WFPI in Malawi - and Imaging the World in Uganda/Malawi
Project identified by Drs. Savvas Andronikou, Arthur Daire (Blantyre), Peter Maseko (Salima) and Kristen DeStigter (Imaging the World)
[Nov 2015 update on this project: scroll down]
In July 2014 WFPI undertook an exploratory outreach mission to teach and determine pediatric radiology needs in different environments in Malawi. The visit aimed to provide tele-reading support for pediatric imaging and pave the way for future teaching and training visits.
Dr. Tracy Kilborn (Head of Pediatric Imaging, Red Cross War Memorial Children’s Hospital, Cape Town) volunteered for the trip. A member of the South African Pediatric Imaging Society and a WFPI tele-reading volunteer, Dr. Kilborn's geographical proximity and experience with endemic diseases, equipment constraints and environmental limitations leave her well equipped for regional outreach.
The trip covered 4 different health facilities in Malawi
- Queen Elizabeth Hospital, Blantyre
- Chiradzulu District Hospital - MSF AIDS-HIV project
- Kamuzu Central Hospital, Lilongwe
- Pothawira Haven, Salima
Dr. Tracy Kilborn with Dr. Peter Maseko, Pothawaria Haven Salima, Malawi
Queen Elizabeth Hospital Blantrye offers 300 Pediatric beds and conducts 100,000 Pediatric reviews per year in A/E with 20,000 Pediatric admissions per year. A 0.75T open magnet, installed by Johns Hopkins as a research magnet, is used by the hospital. A CT machine purchased 4 years ago is in storage while waiting for a room to be built. The sole MoH radiologist is stretched to support radiography and ultrasound as well as MRI.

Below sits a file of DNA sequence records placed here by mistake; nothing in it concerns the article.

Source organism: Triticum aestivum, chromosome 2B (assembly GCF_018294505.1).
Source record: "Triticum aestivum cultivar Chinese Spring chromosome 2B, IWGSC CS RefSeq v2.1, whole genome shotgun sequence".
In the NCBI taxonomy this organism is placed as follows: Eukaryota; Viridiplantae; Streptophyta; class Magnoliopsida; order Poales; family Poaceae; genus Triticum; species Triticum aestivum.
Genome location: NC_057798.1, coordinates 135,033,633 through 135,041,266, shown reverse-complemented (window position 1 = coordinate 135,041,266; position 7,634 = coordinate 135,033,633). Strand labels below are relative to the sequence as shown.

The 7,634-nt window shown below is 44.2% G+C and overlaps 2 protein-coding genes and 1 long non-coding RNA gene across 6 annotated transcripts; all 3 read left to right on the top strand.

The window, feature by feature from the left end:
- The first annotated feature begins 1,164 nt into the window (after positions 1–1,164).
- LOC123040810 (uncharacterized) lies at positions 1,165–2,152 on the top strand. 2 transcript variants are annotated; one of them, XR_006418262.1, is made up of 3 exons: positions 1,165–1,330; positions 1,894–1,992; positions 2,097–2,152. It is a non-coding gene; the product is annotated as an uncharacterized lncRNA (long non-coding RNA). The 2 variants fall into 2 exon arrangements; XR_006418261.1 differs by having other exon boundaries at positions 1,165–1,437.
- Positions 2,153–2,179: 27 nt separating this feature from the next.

Right: Dr Arthur Dale, MoH radiologist, Queen Elizabth Hospital Blantyre
Below: Paediatric Ward, Queen Elisabeth Hospital, Blantyre
Teaching activities in Blantyre and at Kamauzu Central Hospital in Lilongwe included lectures to the paediatric and paediatric surgical staff on:
- Approach to a paediatric CXR,
- Approach to a paediatric AXR,
- Imaging of neonatal GI emergencies,
- Imaging of non-accidental injuries,
- Basic approach to nuclear medicine in renal disorders
along with teaching paediatric ultrasound techniques to sonographers, consultations on complex medical and surgical cases and engaging in discussions on CXR technique with radiographers.
Among the conclusions of the trip: Point of Care (PoC) ultrasound in all the facilities visited would be of immense relevance and value.
At Pothawira Haven, Salima, Dr. Peter Maseko (image left), 4 nurses and an occasional volunteering medical student run a clinic that sees 200-300 patients a day. Pothawira also supports 110 orphans, all of whom live and are schooled at the Haven. The entire project is funded through donations, with Dr. Kay North and the Children's Mercy Hospital, Kansas, USA, leading the support. WFPI delivered a new portable ultrasound machine, donated to Pothawira by Dr. Kristen DeStiger of Imaging the World, in view of a future ITW/Kansas project in Malawi that WFPI hopes to partner with. Accompanied by a radiologist resident from Lilongwe, Dr. Pamela Gunde (image below) and with excited orphans queueing up as teaching material, the ultrasound training at the clinic began. After 2 days, the two physicians could competently scan pediatric heads, chests, abdomens and look for pericardial effusions. FOR AN UPDATE ON THIS PROJECT, NOV 2015, SEE BELOW
WFPI is conducting research on volume sweep ultrasound for use in precisely this type of setting: see here